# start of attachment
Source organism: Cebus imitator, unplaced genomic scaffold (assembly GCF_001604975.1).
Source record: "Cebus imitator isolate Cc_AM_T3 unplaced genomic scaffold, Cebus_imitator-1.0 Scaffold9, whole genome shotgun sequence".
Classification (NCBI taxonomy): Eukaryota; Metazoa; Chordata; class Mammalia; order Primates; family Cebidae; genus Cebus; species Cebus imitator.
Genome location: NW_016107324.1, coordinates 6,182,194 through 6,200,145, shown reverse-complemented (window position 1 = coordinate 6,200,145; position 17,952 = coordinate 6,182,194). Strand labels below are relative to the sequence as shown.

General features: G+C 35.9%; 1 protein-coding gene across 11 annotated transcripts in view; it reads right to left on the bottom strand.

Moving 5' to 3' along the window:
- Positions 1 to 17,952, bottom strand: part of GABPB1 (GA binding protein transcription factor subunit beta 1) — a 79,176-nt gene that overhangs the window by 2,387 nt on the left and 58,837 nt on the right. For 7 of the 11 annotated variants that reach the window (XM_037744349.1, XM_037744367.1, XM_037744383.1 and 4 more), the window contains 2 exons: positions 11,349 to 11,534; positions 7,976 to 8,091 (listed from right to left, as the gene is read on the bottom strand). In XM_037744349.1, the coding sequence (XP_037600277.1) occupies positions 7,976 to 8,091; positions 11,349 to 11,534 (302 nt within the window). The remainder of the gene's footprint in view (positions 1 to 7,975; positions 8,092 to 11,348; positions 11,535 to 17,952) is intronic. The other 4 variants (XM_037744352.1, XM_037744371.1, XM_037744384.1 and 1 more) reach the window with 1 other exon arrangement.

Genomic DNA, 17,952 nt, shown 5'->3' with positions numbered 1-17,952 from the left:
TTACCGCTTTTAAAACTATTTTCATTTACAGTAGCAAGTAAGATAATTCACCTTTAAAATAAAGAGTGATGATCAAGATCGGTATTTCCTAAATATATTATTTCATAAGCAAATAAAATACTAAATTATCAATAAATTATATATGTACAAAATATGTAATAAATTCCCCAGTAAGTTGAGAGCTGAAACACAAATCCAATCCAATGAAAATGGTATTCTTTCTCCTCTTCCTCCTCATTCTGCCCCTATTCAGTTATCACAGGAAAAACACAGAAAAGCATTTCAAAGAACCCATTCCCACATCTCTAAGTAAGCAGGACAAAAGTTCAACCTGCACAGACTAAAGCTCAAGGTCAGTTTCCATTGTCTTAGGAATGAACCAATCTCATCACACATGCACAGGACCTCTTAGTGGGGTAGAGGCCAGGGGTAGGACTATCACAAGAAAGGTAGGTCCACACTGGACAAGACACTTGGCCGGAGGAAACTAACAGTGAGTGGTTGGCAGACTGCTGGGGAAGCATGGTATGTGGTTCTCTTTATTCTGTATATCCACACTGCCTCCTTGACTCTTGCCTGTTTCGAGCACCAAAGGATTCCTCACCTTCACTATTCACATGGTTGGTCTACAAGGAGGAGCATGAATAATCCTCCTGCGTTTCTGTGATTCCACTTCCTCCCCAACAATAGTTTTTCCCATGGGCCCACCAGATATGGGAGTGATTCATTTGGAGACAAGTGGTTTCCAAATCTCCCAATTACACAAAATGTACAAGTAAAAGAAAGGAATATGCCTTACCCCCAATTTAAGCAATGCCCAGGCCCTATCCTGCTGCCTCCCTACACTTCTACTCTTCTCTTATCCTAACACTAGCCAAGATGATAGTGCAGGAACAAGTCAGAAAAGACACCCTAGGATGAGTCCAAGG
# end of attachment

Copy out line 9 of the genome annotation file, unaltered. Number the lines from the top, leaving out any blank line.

TTACCGCTTTTAAAACTATTTTCATTTACAGTAGCAAGTAAGATAATTCACCTTTAAAATAAAGAGTGATGATCAAGATCGGTATTTCCTAAATATATTATTTCATAAGCAAATAAAATACTAAATTATCAATAAATTATATATGTACAAAATATGTAATAAATTCCCCAGTAAGTTGAGAGCTGAAACACAAATCCAATCCAATGAAAATGGTATTCTTTCTCCTCTTCCTCCTCATTCTGCCCCTATTCAGTTATCACAGGAAAAACACAGAAAAGCATTTCAAAGAACCCATTCCCACATCTCTAAGTAAGCAGGACAAAAGTTCAACCTGCACAGACTAAAGCTCAAGGTCAGTTTCCATTGTCTTAGGAATGAACCAATCTCATCACACATGCACAGGACCTCTTAGTGGGGTAGAGGCCAGGGGTAGGACTATCACAAGAAAGGTAGGTCCACACTGGACAAGACACTTGGCCGGAGGAAACTAACAGTGAGTGGTTGGCAGACTGCTGGGGAAGCATGGTATGTGGTTCTCTTTATTCTGTATATCCACACTGCCTCCTTGACTCTTGCCTGTTTCGAGCACCAAAGGATTCCTCACCTTCACTATTCACATGGTTGGTCTACAAGGAGGAGCATGAATAATCCTCCTGCGTTTCTGTGATTCCACTTCCTCCCCAACAATAGTTTTTCCCATGGGCCCACCAGATATGGGAGTGATTCATTTGGAGACAAGTGGTTTCCAAATCTCCCAATTACACAAAATGTACAAGTAAAAGAAAGGAATATGCCTTACCCCCAATTTAAGCAATGCCCAGGCCCTATCCTGCTGCCTCCCTACACTTCTACTCTTCTCTTATCCTAACACTAGCCAAGATGATAGTGCAGGAACAAGTCAGAAAAGACACCCTAGGATGAGTCCAAGG